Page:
to peddle my poetic wares?”

I shared my angst and inner strife
with my devoted bride.
It warms my heart to have a wife
in whom I can confide.

She said, “So what if poems bomb
or if your shtick affronts?
A coward dies a thousand deaths.
A poet dies but once.

“Fend off your doubts! Ignore your fears!
Go be a troubadour!
Your tendency to bore your peers
has not stopped you before.”

Last edited by Mark Stone; 02-20-2020 at 10:12 PM.
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  #2  
Unread 02-17-2020, 12:08 AM
Julie Steiner Julie Steiner is offline
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I dunno, Mark. It's dangerous to take 40 lines to set up a punchline about the narrator boring people.

The best advice I can give on how to become "a fresh, emerging poet" is to avoid hackneyed subjects, such as poems on the poet's own poetic aspirations. The narrator's "ilk" have all written their share of these, and are likely to judge this genre harshly.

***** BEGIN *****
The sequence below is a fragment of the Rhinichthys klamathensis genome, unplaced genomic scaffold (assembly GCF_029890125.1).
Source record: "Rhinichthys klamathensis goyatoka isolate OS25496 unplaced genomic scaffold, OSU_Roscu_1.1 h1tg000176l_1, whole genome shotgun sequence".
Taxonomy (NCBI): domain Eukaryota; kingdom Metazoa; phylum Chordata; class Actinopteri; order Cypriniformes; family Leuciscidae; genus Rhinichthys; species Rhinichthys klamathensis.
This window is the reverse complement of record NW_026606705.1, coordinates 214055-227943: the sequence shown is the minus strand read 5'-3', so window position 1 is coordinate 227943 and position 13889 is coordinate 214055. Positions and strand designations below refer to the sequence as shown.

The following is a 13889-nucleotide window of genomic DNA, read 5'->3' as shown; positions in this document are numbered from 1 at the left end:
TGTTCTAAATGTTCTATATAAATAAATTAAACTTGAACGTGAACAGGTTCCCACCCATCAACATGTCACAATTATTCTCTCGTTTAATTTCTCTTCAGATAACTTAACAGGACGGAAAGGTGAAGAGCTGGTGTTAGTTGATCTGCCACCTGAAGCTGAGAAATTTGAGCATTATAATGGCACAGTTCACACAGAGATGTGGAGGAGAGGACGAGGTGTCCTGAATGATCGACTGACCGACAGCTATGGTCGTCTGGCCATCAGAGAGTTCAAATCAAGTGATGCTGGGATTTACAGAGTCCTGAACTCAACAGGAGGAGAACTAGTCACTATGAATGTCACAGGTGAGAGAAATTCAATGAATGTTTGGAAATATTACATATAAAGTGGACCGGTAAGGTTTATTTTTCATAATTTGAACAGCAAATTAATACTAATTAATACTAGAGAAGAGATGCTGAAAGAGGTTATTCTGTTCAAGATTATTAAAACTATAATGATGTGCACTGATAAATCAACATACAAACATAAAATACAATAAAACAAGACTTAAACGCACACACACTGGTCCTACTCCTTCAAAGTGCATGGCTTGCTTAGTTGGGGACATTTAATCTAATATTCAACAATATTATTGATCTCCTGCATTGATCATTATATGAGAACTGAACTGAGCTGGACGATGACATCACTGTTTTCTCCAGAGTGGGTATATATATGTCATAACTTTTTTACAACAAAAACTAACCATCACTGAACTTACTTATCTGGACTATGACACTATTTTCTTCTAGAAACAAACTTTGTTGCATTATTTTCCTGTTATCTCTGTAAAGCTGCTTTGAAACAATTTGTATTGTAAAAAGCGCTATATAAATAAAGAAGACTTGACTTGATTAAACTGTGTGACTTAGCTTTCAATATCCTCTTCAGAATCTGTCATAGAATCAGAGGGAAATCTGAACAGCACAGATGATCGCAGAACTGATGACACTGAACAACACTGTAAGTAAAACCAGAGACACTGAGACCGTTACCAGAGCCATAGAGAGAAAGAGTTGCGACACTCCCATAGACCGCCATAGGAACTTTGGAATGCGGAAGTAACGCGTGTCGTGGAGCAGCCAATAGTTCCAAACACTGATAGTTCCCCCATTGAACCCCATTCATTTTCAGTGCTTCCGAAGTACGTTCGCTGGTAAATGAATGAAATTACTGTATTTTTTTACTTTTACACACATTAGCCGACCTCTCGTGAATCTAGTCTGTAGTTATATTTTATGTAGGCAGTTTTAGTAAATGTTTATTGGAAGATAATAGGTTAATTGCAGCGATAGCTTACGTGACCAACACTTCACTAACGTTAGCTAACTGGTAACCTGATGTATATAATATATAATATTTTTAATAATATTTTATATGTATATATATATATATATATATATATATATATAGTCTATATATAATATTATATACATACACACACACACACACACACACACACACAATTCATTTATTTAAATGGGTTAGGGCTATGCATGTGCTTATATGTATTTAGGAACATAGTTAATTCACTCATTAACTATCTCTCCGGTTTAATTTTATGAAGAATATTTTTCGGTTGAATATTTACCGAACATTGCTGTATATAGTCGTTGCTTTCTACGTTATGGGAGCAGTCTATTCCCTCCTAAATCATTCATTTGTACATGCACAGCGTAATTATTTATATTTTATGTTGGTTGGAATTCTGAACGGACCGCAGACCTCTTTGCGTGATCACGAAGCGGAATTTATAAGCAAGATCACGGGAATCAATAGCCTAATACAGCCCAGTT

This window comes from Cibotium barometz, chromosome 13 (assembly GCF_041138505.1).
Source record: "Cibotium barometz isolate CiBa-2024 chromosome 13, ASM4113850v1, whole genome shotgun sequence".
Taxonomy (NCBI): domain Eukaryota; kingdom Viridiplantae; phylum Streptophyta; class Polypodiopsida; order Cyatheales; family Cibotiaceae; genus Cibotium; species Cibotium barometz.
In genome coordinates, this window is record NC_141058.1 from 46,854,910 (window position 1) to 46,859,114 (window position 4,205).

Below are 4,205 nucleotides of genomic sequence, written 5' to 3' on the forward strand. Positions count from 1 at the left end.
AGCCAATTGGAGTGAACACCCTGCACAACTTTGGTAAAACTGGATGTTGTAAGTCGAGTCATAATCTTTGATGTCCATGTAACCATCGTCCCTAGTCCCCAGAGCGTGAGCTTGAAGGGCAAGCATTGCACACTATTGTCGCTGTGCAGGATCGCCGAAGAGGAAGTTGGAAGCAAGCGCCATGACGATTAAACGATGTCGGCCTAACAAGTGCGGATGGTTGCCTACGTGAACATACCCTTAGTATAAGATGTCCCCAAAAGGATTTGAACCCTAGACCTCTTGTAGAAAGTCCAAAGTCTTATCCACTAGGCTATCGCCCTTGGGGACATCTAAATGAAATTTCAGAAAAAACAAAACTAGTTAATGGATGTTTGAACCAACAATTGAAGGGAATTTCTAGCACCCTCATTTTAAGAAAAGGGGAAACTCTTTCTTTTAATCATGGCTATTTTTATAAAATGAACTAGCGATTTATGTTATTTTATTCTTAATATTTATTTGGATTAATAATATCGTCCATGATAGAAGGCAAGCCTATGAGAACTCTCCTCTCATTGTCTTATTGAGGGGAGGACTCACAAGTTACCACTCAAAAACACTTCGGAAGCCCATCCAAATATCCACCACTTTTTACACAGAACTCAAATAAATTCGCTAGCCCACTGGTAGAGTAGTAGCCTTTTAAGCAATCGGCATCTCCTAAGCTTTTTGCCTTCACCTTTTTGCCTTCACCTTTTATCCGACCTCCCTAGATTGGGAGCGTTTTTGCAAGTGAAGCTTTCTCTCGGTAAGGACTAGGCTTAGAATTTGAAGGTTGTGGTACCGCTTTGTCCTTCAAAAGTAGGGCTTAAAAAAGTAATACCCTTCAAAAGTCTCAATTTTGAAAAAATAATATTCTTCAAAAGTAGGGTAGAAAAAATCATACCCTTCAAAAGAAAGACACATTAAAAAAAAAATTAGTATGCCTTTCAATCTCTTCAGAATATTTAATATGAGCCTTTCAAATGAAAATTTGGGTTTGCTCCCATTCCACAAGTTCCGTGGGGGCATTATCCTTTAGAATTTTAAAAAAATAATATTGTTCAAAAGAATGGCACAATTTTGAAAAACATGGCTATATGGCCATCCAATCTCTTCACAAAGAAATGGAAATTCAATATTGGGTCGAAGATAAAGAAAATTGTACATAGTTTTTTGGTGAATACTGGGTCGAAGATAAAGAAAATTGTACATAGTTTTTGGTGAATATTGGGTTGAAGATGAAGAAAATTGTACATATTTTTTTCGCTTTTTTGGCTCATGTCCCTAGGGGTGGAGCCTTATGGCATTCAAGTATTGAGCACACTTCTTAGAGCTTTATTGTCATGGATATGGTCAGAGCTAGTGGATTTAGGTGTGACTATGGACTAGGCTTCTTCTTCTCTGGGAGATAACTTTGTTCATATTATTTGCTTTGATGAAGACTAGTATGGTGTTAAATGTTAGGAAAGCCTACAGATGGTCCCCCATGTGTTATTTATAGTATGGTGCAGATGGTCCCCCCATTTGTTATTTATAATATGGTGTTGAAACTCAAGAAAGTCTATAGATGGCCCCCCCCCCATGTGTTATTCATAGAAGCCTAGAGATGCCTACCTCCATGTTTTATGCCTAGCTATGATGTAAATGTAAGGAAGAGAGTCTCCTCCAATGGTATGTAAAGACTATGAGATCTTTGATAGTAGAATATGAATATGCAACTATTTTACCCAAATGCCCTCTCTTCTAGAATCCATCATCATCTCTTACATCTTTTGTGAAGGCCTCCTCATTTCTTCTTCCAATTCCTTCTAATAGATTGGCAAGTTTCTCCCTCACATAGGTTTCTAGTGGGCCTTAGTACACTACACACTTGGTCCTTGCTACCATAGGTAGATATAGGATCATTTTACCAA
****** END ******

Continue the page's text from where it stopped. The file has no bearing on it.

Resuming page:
The conventional spelling is "open mic," but the narrator is a beginner, so it's probably appropriate to spell it the newbie way.

I hope some of these thoughts are useful, Mark.
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  #3  
Unread 02-17-2020, 01:42 AM
Ann Drysdale's Avatar
Ann Drysdale Ann Drysdale is offline
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I can still recall the days when "mike" was the standard short form of the equipment and "mic" was the upstart innovation. I usually use the former because, for many older folk, it carries a whiff of formal correctness.

I do think, though, that "slank" should be "slunk".

Stanzas 5 and 6 are in a different metre. I rather like the way they change from the relentlessly iambic thud to a quivery, hurried, worried diction. The change is most effective when read aloud. You have them in inverted commas, but italics would draw the silent reader's attention to the difference.

That difference is best emphasised if the rest of the poem is precise. Try replacing "poems" with "work" at the end of line 11.